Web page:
It rained harder. The path was a small stream. We climbed up towards the mounts, and Tash’s back started to play up. It rained upon the rain. Mist descended. The wind was strong and chill. We climbed at snail’s pace. We came to the point where Loch Nagar sits beyond the lip of rock, encircled by a partial corrie. You climb up a very steep path and the views are apparently amazing. But there were no views—not so much as a hint of the lake—for the mist completely filled the bowl in which the lake sat, and we did not climb up, for Tash was nearly in tears, her back hurting, her legs drenched, shivers running up her body. I, of course, was quite cheery by that stage, a state of being no doubt brought upon by Tash’s misery (not that I was enjoying her misery, but I think happiness should always be balanced by misery, and while normally it is Tash’s happiness balanced by my misery, that day I bore the burden and exalted in the horribleness).
On the way down we saw two women in the bramble on the other side of a quaint stream we had earlier crossed. Only, the stream was now a raging torrent, and they were seeking a better crossing. It turns out that rock hopping is one of my few skills, so I was not daunted. It was dicey, but a few leaps and I made it across. With a helping hand, Tash even made it across with only a single soaked boot. The women watching us decided that what they’d seen was fucked in the head, so they turned back. They were right. Going walking or camping in Scotland is fucked in the head.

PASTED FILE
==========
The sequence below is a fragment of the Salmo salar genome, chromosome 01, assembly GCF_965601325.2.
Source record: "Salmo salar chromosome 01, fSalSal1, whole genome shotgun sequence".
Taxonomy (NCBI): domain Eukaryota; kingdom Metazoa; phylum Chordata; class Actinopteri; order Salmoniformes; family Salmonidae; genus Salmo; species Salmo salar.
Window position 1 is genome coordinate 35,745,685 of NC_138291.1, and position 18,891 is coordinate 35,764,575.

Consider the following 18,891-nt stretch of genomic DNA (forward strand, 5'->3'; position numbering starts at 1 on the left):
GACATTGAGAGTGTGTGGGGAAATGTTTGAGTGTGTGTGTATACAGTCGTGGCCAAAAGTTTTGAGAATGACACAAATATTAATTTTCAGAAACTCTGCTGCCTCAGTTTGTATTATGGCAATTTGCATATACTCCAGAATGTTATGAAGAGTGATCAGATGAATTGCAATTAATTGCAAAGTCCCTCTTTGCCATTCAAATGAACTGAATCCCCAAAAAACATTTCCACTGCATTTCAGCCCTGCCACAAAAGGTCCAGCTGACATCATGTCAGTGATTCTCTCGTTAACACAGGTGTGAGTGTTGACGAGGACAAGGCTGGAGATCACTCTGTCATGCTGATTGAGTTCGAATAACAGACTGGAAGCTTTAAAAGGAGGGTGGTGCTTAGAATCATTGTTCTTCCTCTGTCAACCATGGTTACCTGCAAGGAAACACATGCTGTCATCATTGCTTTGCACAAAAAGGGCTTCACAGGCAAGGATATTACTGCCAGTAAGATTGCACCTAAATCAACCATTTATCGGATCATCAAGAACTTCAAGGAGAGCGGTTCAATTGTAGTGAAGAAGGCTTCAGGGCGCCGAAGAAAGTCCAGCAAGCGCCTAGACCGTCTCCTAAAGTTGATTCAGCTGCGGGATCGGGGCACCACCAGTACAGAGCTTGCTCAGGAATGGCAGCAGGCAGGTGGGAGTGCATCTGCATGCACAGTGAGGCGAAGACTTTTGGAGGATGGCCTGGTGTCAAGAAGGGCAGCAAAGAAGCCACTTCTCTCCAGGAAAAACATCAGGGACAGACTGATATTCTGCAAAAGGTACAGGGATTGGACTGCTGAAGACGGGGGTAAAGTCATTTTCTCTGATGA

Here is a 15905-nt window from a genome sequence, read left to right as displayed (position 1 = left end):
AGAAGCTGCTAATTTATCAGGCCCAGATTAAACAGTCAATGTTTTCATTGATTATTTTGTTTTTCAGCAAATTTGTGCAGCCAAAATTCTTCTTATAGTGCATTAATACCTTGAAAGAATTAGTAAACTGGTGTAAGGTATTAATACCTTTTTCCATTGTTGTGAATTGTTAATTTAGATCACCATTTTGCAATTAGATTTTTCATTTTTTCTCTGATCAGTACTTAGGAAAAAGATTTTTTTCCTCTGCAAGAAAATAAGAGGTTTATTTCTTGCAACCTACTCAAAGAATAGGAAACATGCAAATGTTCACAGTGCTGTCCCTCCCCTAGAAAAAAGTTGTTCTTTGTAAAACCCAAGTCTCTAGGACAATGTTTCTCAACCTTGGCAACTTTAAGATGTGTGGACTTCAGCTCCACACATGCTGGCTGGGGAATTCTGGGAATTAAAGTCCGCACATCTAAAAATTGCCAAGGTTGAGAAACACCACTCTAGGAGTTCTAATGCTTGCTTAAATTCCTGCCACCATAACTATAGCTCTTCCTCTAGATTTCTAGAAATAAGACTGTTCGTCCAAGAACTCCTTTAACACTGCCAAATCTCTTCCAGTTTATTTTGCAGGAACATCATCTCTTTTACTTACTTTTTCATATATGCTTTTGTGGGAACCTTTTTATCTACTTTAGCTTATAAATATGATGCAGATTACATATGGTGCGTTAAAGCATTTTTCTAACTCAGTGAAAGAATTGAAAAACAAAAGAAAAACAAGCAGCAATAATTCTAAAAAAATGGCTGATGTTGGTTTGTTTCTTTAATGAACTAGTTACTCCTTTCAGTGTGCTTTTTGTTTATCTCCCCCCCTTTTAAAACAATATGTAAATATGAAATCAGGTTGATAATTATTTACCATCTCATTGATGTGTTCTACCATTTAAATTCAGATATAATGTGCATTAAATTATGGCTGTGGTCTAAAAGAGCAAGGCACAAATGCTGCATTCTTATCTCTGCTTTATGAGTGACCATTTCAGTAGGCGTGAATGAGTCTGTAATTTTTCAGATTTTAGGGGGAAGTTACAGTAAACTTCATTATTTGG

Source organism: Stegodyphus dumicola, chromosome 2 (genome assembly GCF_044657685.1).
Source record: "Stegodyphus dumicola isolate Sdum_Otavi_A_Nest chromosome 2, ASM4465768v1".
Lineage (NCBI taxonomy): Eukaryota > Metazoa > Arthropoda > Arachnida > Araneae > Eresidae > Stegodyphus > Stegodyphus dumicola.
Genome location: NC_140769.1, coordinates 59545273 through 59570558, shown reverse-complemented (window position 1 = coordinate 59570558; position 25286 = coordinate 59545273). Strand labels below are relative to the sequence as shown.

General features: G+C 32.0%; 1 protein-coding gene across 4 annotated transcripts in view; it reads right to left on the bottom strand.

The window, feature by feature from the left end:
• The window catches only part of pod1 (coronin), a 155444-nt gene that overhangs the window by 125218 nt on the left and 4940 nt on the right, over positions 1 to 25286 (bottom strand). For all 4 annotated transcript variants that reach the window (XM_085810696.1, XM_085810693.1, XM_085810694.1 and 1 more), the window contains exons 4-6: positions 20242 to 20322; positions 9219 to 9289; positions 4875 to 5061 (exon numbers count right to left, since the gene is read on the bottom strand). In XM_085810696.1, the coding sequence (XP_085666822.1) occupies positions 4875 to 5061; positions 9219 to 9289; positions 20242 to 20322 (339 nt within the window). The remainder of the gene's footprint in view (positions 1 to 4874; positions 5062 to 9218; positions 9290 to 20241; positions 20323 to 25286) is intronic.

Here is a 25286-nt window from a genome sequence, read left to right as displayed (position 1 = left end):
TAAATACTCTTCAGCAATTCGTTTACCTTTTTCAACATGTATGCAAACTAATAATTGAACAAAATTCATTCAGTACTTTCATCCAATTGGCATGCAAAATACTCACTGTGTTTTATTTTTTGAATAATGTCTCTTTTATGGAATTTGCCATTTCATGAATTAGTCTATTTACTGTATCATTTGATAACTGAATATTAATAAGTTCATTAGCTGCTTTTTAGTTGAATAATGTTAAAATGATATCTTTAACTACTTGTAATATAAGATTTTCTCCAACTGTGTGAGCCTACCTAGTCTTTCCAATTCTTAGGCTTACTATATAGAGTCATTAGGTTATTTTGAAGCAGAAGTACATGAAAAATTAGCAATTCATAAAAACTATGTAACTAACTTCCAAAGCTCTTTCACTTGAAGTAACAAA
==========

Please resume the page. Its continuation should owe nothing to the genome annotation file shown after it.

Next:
The Highland athletics carnival
We drove on to the coast and looked at Dunnottar Castle. It was windy and rainy and neither of us were capable of giving a shit. Tash was cold and in pain, and miserable. I was not cold, nor in pain. I did want to be miserable, but Tash was being quite selfish that way.
Camping at Crieff
We arrived in Crieff where we camped at a dam. That’s how hard it is to find a grassed camping spot in Scotland. Of course, there were a thousand or so midges waiting for us outside the tent in the morning. By that stage I couldn’t help but think, what’s a few dozen more bites? My legs looked leprous. I suppose I should mention that Tash had no evidence of bites. It may be that she didn’t get a single bite on the entire trip. She has me to thank. My scent and taste has always been irresistible to flying insects that bite. Tash didn’t need Avon Skin So Soft, not whilst she had Avan whose skin was so soft (though leprous).
In Crieff we went to their Highland Games. We’d been looking forward to what would surely be a series of strange feats of strength and stupidity. What it was was an athletics carnival. Shot-put, hammer throw, running races. Not what we had in mind. They did throw a pole, but even that wasn’t as stupid as I had hoped. When I approached an official and asked if I could compete, he looked at me like I should fuck off whence I came. I did.